• Author

    • Gallatin, Albert
  • Recipient

    • Jefferson, Thomas


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By an act intituled “An Act to amend the act intituled “An act providing for the sale of the lands of the United States, in the territory north west of the Ohio, and above the mouth of Kentucky river,” passed 10th May 1800, it is provided, that the purchase money shall be paid in four equal payments, the first payable within 40 days & the three last within two, three & four years respectively...
The weather having detained me here to day, I have employed it in making some rough sketches relative to our financial situation, which I have the honor to enclose. Independent of the uncertainty arising from the fluctuation in the amount of duties on imports, which vary so much, as to have been two millions of dollars more in 1800 than the preceding year, I had neither time nor documents...
Sketch &c. Expenses & Receipts of 1801 1. Interest & charges on public debt including repayt. on six p% & def stock 5,325,000. 2. Civil list, mint, military pensions, light houses, foreign intercourse, 900,000. 3. Expenses attending land tax & census 100,000. 4. Extraordy. expenses attending for. intercouse vizt.     Protection of seamen 30,000 } 529,500 appropd.     Prize causes in England...
Revenues exclusively of internal duties after 1801 Impost permanent may be estimated at 8,000,000 Postage, dividends &c 200,000 Sales of lands 300,000 8,500,000 Expenses after 1801 1. Interest & charges on public debt will diminish about 40,000 dollars a year about 5,200,000 2. Civil list &c. after probable reductions 800,000 3. } contingencies at home & abroad
Army amounts now (exclusively of marines who are 1,100) to about 5400 men The present expence is  1. Ordnance department including fabrication of muskets 100,000  2. Indian department & defensive protection of frontiers 100,000  3. Pay, subsistence, clothing &c. of army 1,000,000  4. Quarter master departt. & contingencies 200,000 1,400,000 Congress had reduced the Army in 1797 to 3200 men On...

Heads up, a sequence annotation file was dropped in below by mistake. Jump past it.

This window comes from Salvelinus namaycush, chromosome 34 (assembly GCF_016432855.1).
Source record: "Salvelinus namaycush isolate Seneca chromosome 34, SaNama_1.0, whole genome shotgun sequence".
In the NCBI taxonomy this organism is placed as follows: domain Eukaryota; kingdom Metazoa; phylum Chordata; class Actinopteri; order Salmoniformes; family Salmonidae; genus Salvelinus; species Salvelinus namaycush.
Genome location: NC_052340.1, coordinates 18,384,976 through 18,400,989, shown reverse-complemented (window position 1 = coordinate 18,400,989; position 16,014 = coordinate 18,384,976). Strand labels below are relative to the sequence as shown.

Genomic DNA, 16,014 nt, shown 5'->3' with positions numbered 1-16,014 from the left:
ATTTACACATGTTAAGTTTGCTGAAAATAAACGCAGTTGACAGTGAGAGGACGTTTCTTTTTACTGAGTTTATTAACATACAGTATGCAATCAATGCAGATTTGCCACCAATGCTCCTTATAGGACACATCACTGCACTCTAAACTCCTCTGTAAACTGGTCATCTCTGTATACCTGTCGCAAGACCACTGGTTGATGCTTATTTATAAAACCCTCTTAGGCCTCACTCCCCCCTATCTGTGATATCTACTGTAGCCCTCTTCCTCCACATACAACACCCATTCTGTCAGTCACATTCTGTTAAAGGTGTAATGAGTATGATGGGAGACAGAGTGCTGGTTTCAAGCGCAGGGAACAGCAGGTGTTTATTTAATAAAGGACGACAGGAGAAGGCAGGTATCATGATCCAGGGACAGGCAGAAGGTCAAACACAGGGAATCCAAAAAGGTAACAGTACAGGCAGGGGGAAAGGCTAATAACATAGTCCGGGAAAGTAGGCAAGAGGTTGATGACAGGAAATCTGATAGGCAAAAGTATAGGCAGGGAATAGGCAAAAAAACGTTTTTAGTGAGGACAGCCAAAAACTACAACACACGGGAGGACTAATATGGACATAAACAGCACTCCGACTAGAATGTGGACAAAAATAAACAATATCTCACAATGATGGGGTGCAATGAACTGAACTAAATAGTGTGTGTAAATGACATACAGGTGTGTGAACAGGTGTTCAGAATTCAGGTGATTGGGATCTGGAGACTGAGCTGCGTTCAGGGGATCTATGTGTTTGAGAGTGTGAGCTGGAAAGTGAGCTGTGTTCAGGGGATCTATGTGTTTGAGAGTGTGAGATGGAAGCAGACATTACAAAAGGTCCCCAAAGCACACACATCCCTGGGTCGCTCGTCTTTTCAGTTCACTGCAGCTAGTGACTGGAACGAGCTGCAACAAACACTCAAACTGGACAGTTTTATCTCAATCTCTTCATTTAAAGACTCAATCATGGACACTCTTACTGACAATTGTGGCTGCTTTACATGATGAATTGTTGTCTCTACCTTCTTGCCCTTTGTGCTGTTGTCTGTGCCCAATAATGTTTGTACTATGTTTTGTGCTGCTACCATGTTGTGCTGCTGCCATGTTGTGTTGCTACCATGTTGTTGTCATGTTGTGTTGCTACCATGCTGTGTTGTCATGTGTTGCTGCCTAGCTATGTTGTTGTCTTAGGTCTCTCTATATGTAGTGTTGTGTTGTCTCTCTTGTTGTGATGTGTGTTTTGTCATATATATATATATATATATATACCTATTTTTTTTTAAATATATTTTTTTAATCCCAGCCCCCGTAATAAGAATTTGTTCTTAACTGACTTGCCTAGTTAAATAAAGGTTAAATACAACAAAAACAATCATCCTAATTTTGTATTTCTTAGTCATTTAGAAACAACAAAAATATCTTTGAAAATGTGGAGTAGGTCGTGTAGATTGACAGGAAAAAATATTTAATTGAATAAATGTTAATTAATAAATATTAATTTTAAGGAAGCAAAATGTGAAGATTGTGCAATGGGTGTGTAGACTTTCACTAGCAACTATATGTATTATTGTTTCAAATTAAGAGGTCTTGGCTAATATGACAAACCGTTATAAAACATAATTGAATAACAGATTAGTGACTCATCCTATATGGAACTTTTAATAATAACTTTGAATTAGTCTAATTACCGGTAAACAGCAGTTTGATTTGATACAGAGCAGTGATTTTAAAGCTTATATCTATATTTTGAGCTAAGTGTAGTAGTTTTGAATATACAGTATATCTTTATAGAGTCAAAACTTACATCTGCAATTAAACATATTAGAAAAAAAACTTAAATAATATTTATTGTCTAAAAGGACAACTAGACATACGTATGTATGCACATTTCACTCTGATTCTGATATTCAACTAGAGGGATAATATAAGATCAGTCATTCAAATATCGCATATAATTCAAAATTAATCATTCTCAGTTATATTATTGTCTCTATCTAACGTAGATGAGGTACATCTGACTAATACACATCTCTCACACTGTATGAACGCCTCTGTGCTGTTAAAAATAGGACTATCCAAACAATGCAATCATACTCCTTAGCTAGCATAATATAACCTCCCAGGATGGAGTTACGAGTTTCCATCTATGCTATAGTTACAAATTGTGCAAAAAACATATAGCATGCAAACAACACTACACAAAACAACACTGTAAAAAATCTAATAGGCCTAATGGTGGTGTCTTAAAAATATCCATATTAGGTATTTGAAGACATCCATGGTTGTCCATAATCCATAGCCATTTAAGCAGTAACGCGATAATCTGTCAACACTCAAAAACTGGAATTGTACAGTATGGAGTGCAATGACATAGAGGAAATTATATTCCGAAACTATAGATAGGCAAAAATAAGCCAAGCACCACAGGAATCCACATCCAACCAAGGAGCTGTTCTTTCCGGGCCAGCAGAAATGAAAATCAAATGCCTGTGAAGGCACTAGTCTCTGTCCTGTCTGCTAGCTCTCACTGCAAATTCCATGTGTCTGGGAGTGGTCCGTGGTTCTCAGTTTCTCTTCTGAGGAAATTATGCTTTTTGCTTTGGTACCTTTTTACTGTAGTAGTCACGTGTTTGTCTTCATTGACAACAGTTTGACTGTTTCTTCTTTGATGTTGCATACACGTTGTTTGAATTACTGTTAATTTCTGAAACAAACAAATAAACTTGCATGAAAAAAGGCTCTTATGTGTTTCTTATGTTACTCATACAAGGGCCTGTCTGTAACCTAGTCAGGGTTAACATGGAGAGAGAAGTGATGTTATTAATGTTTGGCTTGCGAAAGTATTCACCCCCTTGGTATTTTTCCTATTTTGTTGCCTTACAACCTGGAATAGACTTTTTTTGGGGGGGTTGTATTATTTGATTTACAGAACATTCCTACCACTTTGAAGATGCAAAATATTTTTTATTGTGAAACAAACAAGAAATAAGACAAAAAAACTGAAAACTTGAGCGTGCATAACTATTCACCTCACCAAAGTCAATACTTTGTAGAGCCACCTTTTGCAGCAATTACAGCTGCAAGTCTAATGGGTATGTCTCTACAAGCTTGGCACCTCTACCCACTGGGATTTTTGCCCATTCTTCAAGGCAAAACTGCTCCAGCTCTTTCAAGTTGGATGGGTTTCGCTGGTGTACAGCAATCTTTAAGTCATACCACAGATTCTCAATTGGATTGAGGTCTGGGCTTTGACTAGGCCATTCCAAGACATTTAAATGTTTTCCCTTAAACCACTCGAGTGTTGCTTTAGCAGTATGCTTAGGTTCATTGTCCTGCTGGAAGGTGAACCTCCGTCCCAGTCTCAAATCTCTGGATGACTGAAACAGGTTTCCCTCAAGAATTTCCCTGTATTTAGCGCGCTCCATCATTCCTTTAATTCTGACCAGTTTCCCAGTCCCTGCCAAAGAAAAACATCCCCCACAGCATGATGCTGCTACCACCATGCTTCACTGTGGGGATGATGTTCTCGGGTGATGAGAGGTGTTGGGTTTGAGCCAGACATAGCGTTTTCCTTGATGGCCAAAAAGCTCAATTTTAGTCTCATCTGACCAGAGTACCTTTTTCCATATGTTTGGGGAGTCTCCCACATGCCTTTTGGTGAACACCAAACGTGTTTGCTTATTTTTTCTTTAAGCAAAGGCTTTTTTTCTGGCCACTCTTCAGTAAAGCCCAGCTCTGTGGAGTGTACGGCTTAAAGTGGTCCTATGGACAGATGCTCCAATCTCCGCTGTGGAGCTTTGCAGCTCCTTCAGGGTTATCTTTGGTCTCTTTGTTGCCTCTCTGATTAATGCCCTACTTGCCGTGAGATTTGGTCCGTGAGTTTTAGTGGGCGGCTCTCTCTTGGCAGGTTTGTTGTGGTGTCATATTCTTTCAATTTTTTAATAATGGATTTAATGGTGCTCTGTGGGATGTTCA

I have not lost any time since my return here, & have succeeded, in arranging my business, complex as it was, in this part of the Country. We have had another deep fall of snow in the mountains last Tuesday, 20th instt., which will render the roads extremely bad across the Allegheny. I have, however, very strong horses, & expect to leave home the day after to morrow, and to be in the city of...
The valuations & enumerations for the State of South Carolina , directed to be made under the Act entitled “An Act to provide for the valuation of lands and dwelling Houses and the enumeration of Slaves within the United States,” are not yet completed. Mr. William A. Deas late Commissioner for the first division of that State, resigned his Commission on the 10th. of October last, and his...
I enclose the two letters I mentioned this morning , and two more recd. from my personal friends by this day’s post. That from Davis himself excepted, the others you will easily perceive were intended only for my perusal. As to Davis himself, supposing a vacancy to take place, I know not a man likely to make a better officer. The only objection is that he has not heretofore moved in a very...
I have the honor to transmit for the information of the President, a letter dated the 16th instant, from Benjamin Reynolds formerly Gaugher for the port of Wilmington in the District of Delaware, on the subject of certain charges heretofore exhibited by him to Mr Wolcott late Secretary of the Treasury against Allen McLane, Collector of said District. The letter of Reynolds to Mr Wolcott as...
In Callender’s case a copy of the pardon is necessary, and if it is in general terms, a letter from the President to me specifying that it was intended to include the remission of the fine must accompany it. When furnished with these papers, I will communicate the same to the Auditor & Comptroller who will therefore write to the late Marshall of Virginia , that the credit by him given to the...